Journal of Indian Association of Pediatric Surgeons
Journal of Indian Association of Pediatric Surgeons
                                                   Official journal of the Indian Association of Pediatric Surgeons                           
Year : 2014  |  Volume : 19  |  Issue : 2  |  Page : 119--120

Cat eye syndrome, anorectal malformation, and Hirschsprung's disease


Mohammad M Saleem, Mohammad N AlZuobi, Awni D Shahait 
 Department of General Surgery, Faculty of Medicine, University of Jordan, Jordan University Hospital, Amman, Jordan

Correspondence Address:
Mohammad M Saleem
Department of General Surgery, Faculty of Medicine, University of Jordan, Jordan University Hospital, 13546, Amman 11942
Jordan




How to cite this article:
Saleem MM, AlZuobi MN, Shahait AD. Cat eye syndrome, anorectal malformation, and Hirschsprung's disease.J Indian Assoc Pediatr Surg 2014;19:119-120


How to cite this URL:
Saleem MM, AlZuobi MN, Shahait AD. Cat eye syndrome, anorectal malformation, and Hirschsprung's disease. J Indian Assoc Pediatr Surg [serial online] 2014 [cited 2020 Apr 5 ];19:119-120
Available from: http://www.jiaps.com/text.asp?2014/19/2/119/129613


Full Text

Sir,

The estimated incidence of anorectal malformation (ARM) associated with Hirschsprung's disease (HD) is 2.3%-3.4%, about 1/147,000 live births. [1],[2],[3] Furthermore, occurrence of HD and ARM in a patient with cat eye syndrome (CES) is very rare, with only three cases reported in available English literature. [1],[4],[5]

This female newborn with a normal vaginal delivery, full term, and birth weight was 2.100 kg, with the following abnormalities: imperforate anus (with anovestibular fistula), left ptosis, bilateral iris coloboma, and skin tags in right preauricular area and cheeks. At age of 20 days, a sigmoid colostomy was performed, and later at the age of two months she underwent posterior sagittal anorectoplasty (PSARP). Because of health insurance issues, closure of the colostomy was not done until the age of 18 months. During this period, she had problems with passing stools, she was constipated, and required frequent saline enemas (2-3/day), and she thrived poorly. All of the fore mentioned was blamed on the colostomy construction and frequent dilatations were performed. Following closure of colostomy, she experienced multiple episodes of severe constipation requiring hospital admission to manage it. At that time, the presence of HD was suspected, so a contrast study was preformed showing significant dilation of small and large intestine. This was differentiated from stricture at the site of closure of colostomy, a rectal biopsy was planned. Unfortunately, the patient was admitted with severe sepsis associated with intestinal obstruction, toxic megacolon for which an emergency laparotomy was undertaken when an obvious transition zone was seen in the terminal ileum [Figure 1]. Both ileostomy as well as colostomy at the site of previous anastomosis were created, as well as multiple small and large bowel biopsies were taken.{Figure 1}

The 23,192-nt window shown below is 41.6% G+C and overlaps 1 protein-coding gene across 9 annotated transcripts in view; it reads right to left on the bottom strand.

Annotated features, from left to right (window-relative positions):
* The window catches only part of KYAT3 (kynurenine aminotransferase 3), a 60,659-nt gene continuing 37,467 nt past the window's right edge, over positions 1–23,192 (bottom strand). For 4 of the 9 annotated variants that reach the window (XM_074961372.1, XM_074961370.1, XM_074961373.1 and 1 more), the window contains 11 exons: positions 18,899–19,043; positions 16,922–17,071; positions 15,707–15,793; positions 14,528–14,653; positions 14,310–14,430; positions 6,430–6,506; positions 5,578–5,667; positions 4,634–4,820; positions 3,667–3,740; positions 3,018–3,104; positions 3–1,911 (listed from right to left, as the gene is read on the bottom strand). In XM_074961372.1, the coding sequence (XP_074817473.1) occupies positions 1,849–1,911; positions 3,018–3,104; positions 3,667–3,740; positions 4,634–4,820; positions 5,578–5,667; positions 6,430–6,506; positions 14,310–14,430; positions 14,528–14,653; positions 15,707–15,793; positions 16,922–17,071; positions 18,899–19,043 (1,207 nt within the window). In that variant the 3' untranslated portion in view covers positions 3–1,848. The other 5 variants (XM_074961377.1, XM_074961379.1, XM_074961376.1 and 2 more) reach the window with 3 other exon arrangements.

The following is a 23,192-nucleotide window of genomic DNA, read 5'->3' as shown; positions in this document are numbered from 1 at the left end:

The patient was admitted to the intensive care unit because of hypothermia and hypotension that attributed to septic shock, and she died on the 2 nd day after operation despite maximal resuscitation efforts.

The biopsy showed absence of ganglion cells in all biopsies taken till 15 cm proximal to the ileocecal valve.

ARM is a wide spectrum disease, ranging from simple malformations with good prognosis, to very complicated ones, associated with multiple anomalies of different systems. ARM represents one of the major features of CES, observed in about 83% of cases. [6]

HD tends to be either an isolated entity, or it may occur as part of syndromes in 30% of HD cases. Regarding its occurrence with ARM, Watanatittan et al., [3] reported nine cases of HD associated with ARM, representing 2.8% of 321 HD cases.

In regards to the association between CES, ARM and HD, only three case have been reported in the literature, two cases were associated with long segment HD [1],[5] and the third one associated with short segment HD [4] [Table 1]. This makes our case the fourth one. This association opens the discussion regarding the possible presence of gene at the chromosomal region 22q11.2, responsible for the enteric system development, the same chromosomal region which its abnormalities can cause CES. [4]{Table 1}

This case emphasizes the awareness of suspecting the presence of HD in a patient with managed ARM, who has recurrent episode of constipation and fecal impaction. Moreover, this suspicion should be higher when dealing with ARM as part of CES. Further investigations are required to identify the true role of chromosome 22 regarding this unique association and its relation to the development of the enteric system.

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